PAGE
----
Researching teaching Japanese abroad, I came across this excellent article by Darryl Wong and Matthew Ropp on Japanese evangelism, specifically Christianity.
The connection via English that they discuss is what excites me, WHY I would want to go to Japan to teach English. I want to help, but I want to understand as well, and explain, and connect. The yearly suicide rate is at 30,000. Christianity is at 1%, according to asianaccess.org. Judging from the mutilations of Christian theology I have seen in manga, most do not understand what Christianity actually is, other than there are angels and demons and they don’t like each other. God alternates between a person, concept, or an abstract being to pray to, no different from a kami.
Since Christianity is not originally an Eastern religion, it has to be translated into Japanese, just for starters and one of the reasons for its failure to spread in Japan is that it is incredibly difficult for a Japanese person to sit down and understand the Bible, even if translated into Japanese.
Wong and Rapp write that, in their experience, English symbolism can be a major problem. “We had one situation where we had difficulty explaining the gospel of John. Most of our students could not understand the imagery of light and darkness, Jesus as the bread of life, and the concept of eternal life. These words have high contextual meaning to Christians, but to the Japanese people the words are confusing. Even when explained in a low contextual form, that is, trying to explain the symbolism, there is still misunderstanding.”
They go on to discuss the Japanese desire to agree with the speaker, even accepting salvation simply because it is easier than saying “no” and potentially embarrassing and/or alienating the friend. Ropp goes on to illustrate:
“Another point about the limitation of the English in communicating the Gospel to the Japanese is the fact that many Japanese people have bought the Bible in their own language, thinking they could comprehend it. My thinking is that they approached it as a literary work. One of my friends, Tomoe, had bought the Bible before she was a Christian, and she tried to read it. However, she could not understand it. Another one of my students, Shingo, was also trying to read the Bible in English and could not understand it. I tried to be his interpreter for all of the stories.”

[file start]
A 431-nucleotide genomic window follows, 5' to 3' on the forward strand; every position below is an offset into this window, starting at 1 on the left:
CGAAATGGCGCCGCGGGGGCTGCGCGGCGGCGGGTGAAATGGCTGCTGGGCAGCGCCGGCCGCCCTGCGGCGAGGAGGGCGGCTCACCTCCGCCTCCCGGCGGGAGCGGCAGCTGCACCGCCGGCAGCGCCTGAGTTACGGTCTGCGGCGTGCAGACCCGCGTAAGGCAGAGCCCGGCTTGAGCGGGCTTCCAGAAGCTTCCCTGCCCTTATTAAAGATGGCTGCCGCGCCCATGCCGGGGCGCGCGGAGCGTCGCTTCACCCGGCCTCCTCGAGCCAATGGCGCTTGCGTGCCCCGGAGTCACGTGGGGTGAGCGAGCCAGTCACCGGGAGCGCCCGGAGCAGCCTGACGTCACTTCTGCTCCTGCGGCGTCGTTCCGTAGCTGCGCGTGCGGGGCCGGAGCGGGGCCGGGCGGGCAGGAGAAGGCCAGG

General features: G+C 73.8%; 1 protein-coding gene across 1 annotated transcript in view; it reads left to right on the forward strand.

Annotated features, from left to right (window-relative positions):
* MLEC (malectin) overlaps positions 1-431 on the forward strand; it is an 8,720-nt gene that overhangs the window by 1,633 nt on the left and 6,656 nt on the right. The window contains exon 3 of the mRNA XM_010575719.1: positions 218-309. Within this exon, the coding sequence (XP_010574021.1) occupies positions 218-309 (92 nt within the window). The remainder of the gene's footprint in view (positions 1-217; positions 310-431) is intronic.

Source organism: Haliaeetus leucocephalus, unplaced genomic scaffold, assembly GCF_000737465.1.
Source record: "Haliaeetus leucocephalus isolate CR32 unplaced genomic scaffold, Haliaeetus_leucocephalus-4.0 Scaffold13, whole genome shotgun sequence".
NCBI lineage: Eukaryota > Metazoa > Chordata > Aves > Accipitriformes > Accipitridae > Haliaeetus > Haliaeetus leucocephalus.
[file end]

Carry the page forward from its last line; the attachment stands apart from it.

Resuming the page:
… “…the life and ministry of Jesus has to be seen through the incarnational lives of the Christians. It is incorrect to believe that you can hand someone a copy of the Bible, whether in English or Japanese, and expect them to believe in Jesus.”
In the second segment, Ropp and Wong discuss the Christian concepts of “God”, “sin,” “repentance,” and how they do not pass over the language barrier unscathed.
The first word, “God,” I knew: the Japanese have hundreds of kami and since “God” is “kami” or “kamisama”, things get confusing very quickly; the Christian God falls into a category of other spirits, demons, ghosts, gods, etc. (If you ever get bored, look up “mythological creatures” on Wikipedia. Japan has an extensive listing.)
The second, “sin,” I had no idea. As Ropp says, “In Japanese, the word is tsumi. Most Japanese people understand this word to mean “crime.” Therefore, if a person does not commit a crime, they do not sin, so they do not need Jesus to forgive them for their sins.” In a survey, one of their students mentioned that “bachi ga ataru,” a Buddhist term, was a reasonable equivalent, but all in all, Japanese does not seem to have an acceptable word for “sin” with its full English meaning.
“Repentance” or “kuiaratame” also interested me. I’ll post the comment one of the Japanese students wrote in full. (Remember, all of these can be found via the link.)
“Q: Is the Japanese term acceptable?”
“Yes, but not in a Christian sense. A Japanese word used for “repentance” is 悔い改め kuiaratame (noun) and 悔い改める kuiaratameru (verb). The 改める(to correct, emend, improve, better, change) part was pretty new to me because we have a word 懺悔 zange which means “to feel bad/confess something bad you have done,” however, I do not think this word has any connotation of “changing the direction from now on.” In that sense, kuiaratame which, I believe, is a translation from English when English speaking missionaries came into Japan… (though I am not certain about this)”
Without a term for moral wrongdoing or spiritual wrong, or a term that describes to change direction from what was done wrong in the past, no wonder it’s nearly impossible for a Japanese person to understand the Bible without someone to explain the concepts in their own language. I can imagine discussions arching out over time, because if there is no word for it, it’s very difficult to explain it. If it occurred, or was recognized, there would be a word for it.